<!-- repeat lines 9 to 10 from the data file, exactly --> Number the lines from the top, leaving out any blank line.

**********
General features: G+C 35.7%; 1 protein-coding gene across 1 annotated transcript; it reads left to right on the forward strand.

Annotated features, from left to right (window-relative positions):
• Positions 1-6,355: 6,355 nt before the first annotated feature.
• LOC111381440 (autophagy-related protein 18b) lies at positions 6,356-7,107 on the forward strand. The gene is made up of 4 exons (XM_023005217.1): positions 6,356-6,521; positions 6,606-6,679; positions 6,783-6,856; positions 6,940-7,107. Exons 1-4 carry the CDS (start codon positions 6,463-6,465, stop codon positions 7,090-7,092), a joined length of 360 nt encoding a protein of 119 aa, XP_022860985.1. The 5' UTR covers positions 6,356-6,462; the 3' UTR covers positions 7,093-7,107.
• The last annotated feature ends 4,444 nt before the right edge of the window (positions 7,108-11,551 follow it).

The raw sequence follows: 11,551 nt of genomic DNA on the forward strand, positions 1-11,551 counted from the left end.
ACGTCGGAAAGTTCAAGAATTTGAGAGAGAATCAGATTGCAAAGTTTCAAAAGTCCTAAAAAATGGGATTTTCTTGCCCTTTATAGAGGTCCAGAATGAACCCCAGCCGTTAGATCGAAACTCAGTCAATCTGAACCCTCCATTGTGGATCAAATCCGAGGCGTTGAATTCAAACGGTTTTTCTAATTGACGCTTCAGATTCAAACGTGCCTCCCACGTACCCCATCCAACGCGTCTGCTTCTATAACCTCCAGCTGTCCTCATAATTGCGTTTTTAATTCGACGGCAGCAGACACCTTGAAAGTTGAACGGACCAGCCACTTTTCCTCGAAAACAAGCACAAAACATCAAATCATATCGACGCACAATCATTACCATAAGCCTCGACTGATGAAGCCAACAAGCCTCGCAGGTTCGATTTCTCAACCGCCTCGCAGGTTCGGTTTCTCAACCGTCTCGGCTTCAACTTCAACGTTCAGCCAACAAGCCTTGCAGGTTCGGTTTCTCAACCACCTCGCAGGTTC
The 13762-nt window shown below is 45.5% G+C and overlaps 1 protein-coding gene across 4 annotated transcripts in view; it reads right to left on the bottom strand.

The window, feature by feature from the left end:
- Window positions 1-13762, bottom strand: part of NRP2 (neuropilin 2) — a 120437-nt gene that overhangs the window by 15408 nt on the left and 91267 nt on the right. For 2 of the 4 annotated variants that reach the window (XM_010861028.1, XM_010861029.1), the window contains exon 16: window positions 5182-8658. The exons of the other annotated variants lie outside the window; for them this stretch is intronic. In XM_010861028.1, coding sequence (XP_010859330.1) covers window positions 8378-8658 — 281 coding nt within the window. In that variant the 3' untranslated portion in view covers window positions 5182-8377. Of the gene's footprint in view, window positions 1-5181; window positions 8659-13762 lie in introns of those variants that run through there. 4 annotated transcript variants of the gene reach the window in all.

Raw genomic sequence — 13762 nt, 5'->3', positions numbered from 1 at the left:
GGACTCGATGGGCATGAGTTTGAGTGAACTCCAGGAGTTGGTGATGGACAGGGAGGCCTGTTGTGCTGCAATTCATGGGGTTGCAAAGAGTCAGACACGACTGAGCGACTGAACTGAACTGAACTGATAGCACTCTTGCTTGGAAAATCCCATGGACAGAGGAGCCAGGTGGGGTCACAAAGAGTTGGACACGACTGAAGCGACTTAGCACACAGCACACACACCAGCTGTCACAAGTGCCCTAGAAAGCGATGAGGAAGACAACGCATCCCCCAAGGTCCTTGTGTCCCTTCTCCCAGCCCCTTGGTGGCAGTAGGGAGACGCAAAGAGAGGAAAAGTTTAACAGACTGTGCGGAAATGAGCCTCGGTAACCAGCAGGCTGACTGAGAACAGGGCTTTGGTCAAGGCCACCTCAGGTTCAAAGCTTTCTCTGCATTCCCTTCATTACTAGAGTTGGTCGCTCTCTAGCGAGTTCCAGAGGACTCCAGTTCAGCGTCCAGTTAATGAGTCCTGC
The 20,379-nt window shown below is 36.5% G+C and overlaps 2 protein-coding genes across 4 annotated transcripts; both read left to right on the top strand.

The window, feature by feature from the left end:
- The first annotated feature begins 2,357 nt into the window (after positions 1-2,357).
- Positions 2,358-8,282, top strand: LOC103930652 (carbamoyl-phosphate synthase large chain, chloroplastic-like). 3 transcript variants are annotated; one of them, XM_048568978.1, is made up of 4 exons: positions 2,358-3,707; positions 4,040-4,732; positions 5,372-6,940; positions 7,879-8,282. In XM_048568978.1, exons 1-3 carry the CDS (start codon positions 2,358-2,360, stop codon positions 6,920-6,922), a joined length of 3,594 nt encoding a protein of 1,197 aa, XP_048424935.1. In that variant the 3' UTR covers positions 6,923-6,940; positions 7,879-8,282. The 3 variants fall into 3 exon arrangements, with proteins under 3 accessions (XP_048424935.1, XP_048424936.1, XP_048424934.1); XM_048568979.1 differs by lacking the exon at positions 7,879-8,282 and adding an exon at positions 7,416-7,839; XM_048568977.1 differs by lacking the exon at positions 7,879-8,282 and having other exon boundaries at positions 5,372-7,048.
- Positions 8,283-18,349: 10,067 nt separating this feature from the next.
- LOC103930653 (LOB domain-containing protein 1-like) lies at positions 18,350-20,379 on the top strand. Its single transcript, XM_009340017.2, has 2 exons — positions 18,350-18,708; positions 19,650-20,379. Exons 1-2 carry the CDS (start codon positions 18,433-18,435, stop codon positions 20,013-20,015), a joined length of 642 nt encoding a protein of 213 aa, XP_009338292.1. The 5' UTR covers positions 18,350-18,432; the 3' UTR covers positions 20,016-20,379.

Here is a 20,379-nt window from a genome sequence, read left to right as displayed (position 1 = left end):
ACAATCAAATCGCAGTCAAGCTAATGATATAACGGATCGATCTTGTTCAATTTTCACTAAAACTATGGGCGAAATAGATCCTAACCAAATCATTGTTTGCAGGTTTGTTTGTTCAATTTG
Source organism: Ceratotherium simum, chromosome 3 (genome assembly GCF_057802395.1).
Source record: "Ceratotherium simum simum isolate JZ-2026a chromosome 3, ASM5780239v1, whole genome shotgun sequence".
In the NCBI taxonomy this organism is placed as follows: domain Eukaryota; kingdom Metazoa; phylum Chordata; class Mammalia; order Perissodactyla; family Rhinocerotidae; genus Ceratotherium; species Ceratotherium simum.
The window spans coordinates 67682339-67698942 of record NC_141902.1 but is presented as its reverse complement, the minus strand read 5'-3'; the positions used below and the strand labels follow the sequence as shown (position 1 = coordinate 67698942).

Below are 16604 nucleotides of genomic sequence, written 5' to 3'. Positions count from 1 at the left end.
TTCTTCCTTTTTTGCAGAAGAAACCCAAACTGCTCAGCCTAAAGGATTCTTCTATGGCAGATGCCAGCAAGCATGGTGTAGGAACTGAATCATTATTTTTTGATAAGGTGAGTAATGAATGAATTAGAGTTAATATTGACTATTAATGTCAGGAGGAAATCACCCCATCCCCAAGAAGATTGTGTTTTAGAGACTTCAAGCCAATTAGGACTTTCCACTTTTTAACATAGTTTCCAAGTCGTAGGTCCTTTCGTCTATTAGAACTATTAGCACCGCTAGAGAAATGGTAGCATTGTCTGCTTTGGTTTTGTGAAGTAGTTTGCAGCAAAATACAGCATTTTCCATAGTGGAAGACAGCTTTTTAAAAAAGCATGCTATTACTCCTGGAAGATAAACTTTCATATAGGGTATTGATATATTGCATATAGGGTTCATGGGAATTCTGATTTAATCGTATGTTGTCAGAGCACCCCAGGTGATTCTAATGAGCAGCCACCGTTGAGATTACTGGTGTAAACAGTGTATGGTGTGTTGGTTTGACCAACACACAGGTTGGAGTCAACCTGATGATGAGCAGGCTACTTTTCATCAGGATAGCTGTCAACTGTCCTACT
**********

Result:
The window, feature by feature from the left end:
- Window positions 1-13762, bottom strand: part of NRP2 (neuropilin 2) — a 120437-nt gene that overhangs the window by 15408 nt on the left and 91267 nt on the right. For 2 of the 4 annotated variants that reach the window (XM_010861028.1, XM_010861029.1), the window contains exon 16: window positions 5182-8658. The exons of the other annotated variants lie outside the window; for them this stretch is intronic. In XM_010861028.1, coding sequence (XP_010859330.1) covers window positions 8378-8658 — 281 coding nt within the window. In that variant the 3' untranslated portion in view covers window positions 5182-8377. Of the gene's footprint in view, window positions 1-5181; window positions 8659-13762 lie in introns of those variants that run through there. 4 annotated transcript variants of the gene reach the window in all.